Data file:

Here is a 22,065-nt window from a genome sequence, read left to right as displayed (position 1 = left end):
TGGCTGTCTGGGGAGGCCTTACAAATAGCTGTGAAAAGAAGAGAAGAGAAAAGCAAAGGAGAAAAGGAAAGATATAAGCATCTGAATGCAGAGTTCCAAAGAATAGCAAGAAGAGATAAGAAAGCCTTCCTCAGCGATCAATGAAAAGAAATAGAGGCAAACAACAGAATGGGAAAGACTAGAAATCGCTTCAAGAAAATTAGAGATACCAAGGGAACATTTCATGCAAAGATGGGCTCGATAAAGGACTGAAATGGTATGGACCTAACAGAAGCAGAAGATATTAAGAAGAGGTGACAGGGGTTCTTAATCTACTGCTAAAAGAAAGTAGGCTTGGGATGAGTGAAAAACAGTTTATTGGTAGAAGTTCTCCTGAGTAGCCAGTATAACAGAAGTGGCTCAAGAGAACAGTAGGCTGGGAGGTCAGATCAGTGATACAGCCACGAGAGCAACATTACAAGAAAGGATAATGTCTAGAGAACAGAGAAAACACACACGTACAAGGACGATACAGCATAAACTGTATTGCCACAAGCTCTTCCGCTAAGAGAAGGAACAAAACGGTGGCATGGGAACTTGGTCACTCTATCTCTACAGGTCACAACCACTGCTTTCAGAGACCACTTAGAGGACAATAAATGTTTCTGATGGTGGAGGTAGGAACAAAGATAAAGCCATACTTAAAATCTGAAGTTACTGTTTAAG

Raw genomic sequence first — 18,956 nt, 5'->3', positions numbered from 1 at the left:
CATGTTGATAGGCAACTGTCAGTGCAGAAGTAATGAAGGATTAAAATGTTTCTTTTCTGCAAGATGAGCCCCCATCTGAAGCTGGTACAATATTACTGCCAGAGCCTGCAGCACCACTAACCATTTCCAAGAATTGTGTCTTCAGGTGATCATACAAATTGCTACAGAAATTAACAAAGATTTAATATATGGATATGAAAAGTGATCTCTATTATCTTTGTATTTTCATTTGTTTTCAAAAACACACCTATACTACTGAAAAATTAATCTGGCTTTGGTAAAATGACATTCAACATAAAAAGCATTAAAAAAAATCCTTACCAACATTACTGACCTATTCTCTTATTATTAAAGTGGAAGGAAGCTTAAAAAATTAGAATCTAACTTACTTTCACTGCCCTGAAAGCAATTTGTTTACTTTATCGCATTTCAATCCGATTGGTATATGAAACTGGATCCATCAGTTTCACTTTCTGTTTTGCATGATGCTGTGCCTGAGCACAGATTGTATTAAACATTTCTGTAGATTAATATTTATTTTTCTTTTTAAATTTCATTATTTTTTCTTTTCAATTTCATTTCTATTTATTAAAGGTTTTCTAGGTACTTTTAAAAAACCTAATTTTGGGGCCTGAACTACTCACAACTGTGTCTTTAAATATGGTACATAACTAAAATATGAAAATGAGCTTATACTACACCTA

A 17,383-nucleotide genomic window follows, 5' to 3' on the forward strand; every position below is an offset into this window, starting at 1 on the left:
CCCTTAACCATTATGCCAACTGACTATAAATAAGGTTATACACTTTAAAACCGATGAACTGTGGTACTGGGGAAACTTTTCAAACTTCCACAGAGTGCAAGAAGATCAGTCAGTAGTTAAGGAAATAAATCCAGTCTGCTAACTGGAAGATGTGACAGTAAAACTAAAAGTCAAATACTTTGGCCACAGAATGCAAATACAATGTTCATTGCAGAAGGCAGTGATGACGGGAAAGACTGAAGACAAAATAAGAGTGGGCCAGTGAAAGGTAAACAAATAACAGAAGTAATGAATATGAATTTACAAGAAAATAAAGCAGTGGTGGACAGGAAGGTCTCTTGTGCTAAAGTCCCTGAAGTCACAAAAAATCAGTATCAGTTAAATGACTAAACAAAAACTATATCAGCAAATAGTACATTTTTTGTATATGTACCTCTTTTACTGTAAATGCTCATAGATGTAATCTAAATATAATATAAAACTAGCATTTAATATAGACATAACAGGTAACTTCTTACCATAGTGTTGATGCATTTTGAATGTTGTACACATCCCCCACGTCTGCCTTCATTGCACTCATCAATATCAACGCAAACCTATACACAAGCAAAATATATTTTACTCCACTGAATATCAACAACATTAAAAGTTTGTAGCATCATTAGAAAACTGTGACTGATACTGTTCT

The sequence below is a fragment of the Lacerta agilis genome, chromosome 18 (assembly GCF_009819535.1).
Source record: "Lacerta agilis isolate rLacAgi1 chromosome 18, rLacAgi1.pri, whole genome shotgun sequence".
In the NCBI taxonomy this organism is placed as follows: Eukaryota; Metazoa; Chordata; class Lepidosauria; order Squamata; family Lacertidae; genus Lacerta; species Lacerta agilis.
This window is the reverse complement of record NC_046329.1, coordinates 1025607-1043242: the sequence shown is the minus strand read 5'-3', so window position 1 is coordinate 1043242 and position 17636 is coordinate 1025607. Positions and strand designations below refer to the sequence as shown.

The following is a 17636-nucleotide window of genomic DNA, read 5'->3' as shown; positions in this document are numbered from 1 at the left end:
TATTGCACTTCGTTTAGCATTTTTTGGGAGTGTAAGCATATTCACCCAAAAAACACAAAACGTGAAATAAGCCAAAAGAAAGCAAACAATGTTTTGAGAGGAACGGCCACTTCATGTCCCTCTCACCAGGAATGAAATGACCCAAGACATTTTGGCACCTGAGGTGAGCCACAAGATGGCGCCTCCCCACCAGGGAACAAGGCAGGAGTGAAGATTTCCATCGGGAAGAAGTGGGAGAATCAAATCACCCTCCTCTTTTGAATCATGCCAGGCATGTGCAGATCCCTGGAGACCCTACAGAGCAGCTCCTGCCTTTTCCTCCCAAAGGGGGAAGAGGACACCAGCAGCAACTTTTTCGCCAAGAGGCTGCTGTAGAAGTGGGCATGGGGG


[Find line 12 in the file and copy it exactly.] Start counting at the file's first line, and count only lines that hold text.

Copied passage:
TATTGCACTTCGTTTAGCATTTTTTGGGAGTGTAAGCATATTCACCCAAAAAACACAAAACGTGAAATAAGCCAAAAGAAAGCAAACAATGTTTTGAGAGGAACGGCCACTTCATGTCCCTCTCACCAGGAATGAAATGACCCAAGACATTTTGGCACCTGAGGTGAGCCACAAGATGGCGCCTCCCCACCAGGGAACAAGGCAGGAGTGAAGATTTCCATCGGGAAGAAGTGGGAGAATCAAATCACCCTCCTCTTTTGAATCATGCCAGGCATGTGCAGATCCCTGGAGACCCTACAGAGCAGCTCCTGCCTTTTCCTCCCAAAGGGGGAAGAGGACACCAGCAGCAACTTTTTCGCCAAGAGGCTGCTGTAGAAGTGGGCATGGGGG